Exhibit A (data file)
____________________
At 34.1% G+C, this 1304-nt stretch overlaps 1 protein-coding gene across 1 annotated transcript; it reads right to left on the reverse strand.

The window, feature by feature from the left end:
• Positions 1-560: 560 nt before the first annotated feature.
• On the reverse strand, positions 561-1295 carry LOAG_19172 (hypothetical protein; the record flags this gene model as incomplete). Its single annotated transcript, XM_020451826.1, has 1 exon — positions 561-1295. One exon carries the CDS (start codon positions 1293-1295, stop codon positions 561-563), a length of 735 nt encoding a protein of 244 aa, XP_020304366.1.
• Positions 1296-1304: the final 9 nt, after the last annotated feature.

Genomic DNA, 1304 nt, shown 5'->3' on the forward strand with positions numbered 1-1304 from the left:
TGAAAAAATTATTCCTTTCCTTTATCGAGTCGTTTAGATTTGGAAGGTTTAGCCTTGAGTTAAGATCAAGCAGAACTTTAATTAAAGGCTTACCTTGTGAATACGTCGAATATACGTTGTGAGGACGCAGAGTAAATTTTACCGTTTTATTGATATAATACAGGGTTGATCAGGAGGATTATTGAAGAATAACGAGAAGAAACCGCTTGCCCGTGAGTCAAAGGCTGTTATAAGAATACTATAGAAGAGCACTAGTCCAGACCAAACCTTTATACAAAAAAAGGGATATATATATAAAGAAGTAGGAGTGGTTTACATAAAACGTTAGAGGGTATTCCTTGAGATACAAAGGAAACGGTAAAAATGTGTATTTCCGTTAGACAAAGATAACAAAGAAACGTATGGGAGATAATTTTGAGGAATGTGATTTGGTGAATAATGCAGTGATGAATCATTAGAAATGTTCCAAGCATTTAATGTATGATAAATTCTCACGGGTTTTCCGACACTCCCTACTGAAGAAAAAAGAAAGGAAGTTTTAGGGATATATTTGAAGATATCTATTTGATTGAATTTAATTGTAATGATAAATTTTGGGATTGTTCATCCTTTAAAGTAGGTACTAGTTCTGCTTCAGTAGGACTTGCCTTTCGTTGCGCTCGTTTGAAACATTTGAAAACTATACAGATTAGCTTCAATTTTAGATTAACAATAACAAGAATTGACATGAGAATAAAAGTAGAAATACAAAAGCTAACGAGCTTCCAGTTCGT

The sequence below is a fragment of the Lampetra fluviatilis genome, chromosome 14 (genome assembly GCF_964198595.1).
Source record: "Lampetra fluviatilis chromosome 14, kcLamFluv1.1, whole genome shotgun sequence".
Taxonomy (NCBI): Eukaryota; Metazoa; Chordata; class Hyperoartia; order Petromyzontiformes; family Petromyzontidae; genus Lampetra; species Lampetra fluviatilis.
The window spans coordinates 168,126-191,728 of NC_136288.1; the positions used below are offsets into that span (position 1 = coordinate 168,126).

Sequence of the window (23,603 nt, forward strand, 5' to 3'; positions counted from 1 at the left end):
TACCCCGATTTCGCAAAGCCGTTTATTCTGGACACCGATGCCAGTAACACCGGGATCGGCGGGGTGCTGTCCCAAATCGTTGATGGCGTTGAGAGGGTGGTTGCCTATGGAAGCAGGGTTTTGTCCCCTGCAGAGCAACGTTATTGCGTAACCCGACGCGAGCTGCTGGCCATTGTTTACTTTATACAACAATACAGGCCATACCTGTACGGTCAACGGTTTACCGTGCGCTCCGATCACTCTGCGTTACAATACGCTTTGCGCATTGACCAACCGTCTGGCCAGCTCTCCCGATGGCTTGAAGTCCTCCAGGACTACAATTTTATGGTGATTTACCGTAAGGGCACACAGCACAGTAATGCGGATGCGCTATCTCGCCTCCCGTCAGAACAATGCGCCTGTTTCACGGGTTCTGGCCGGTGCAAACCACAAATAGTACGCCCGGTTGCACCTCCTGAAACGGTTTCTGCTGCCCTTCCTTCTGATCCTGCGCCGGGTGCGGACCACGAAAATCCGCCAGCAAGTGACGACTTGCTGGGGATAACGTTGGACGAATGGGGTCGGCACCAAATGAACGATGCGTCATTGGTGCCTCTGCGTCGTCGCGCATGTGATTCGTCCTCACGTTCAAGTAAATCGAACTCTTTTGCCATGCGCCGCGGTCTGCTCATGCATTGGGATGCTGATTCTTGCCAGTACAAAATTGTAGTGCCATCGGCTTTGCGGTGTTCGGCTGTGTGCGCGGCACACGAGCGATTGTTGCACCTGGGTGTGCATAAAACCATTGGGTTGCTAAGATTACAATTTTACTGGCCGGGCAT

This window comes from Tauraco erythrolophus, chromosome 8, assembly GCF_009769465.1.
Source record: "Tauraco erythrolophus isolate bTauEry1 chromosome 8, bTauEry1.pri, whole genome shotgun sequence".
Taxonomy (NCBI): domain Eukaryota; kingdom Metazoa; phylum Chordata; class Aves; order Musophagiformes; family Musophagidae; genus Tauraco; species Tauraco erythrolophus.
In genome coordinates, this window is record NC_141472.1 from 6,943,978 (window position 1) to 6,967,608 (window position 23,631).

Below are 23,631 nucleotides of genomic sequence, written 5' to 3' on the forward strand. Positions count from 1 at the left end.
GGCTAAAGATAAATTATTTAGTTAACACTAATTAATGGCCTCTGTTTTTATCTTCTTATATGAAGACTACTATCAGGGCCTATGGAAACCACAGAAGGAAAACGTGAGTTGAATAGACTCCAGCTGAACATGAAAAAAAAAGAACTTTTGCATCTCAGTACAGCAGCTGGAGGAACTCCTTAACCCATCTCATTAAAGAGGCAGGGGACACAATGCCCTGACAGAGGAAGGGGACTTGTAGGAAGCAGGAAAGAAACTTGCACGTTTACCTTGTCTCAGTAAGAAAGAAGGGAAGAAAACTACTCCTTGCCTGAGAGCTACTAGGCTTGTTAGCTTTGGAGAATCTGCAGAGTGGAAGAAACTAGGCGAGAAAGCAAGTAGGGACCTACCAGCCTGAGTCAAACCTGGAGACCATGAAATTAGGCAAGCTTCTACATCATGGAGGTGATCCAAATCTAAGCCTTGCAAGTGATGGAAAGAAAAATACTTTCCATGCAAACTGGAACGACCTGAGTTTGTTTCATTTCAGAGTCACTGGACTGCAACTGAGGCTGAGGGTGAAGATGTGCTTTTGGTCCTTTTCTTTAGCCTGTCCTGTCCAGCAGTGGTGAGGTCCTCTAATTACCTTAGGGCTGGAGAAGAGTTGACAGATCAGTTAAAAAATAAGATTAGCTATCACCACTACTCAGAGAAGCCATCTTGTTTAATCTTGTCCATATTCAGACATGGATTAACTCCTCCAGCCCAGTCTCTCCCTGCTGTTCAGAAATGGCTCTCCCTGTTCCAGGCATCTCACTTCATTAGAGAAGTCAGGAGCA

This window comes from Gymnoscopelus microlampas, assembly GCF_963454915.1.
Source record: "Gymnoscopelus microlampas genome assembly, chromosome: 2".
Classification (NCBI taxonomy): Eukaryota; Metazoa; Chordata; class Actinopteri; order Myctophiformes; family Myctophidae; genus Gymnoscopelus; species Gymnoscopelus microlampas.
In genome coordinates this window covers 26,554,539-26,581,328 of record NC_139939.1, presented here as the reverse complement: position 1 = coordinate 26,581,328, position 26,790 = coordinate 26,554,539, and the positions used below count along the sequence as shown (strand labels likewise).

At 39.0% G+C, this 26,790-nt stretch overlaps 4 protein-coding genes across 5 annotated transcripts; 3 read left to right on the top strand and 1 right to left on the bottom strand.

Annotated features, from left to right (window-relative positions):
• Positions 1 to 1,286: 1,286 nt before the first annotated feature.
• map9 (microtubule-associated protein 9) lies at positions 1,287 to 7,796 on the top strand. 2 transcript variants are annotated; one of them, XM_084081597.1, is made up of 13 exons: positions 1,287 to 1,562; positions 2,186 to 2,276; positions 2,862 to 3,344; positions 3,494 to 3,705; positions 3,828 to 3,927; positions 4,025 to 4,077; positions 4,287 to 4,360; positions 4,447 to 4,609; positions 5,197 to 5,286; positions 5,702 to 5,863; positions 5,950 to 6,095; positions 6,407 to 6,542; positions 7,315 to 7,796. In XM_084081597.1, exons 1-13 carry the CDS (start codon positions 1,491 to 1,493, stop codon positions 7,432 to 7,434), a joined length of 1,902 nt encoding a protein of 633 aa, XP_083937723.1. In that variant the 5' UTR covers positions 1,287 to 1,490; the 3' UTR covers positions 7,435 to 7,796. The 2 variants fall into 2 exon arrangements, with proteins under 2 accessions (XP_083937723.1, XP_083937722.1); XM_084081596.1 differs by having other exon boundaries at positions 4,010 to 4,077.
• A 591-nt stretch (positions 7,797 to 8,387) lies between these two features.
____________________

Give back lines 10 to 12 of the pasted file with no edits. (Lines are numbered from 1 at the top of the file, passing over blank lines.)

Taxonomy (NCBI): Eukaryota; Metazoa; Chordata; class Hyperoartia; order Petromyzontiformes; family Petromyzontidae; genus Lampetra; species Lampetra fluviatilis.
The window spans coordinates 168,126-191,728 of NC_136288.1; the positions used below are offsets into that span (position 1 = coordinate 168,126).

Sequence of the window (23,603 nt, forward strand, 5' to 3'; positions counted from 1 at the left end):